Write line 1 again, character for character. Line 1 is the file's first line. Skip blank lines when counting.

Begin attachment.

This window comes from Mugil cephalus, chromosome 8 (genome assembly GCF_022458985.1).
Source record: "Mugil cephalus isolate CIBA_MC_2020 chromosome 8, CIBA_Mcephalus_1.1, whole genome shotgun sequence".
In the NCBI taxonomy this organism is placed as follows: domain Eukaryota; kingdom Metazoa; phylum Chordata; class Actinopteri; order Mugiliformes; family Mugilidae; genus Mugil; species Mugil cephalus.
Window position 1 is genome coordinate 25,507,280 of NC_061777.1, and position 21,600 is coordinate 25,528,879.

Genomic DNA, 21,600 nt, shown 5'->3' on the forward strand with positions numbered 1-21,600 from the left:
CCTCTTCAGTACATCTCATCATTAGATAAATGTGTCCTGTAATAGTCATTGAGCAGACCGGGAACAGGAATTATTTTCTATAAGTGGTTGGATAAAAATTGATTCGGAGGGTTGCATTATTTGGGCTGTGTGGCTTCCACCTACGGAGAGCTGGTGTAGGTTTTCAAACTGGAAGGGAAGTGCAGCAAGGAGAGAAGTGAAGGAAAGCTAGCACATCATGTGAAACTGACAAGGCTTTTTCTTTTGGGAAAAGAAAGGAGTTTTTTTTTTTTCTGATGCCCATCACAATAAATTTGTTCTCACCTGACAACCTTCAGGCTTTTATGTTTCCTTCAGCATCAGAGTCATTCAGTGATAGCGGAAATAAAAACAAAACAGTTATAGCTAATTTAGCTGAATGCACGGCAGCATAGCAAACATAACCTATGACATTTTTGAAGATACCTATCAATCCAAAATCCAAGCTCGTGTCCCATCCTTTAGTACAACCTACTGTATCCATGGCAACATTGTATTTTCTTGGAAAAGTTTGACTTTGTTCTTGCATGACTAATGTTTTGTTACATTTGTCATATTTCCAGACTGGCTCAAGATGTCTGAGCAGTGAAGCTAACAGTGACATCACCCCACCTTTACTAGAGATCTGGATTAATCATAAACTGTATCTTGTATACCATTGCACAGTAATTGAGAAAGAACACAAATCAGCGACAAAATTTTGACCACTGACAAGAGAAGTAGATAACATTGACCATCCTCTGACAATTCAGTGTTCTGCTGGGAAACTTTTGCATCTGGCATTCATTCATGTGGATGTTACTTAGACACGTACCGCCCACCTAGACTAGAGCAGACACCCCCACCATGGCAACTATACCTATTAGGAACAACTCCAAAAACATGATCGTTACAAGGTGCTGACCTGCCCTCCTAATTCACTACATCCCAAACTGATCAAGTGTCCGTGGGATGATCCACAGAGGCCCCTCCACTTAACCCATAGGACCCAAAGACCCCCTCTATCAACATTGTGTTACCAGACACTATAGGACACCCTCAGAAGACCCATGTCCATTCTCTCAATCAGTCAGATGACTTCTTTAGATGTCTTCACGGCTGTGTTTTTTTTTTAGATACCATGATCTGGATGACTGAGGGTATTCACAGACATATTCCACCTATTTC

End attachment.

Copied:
This window comes from Mugil cephalus, chromosome 8 (genome assembly GCF_022458985.1).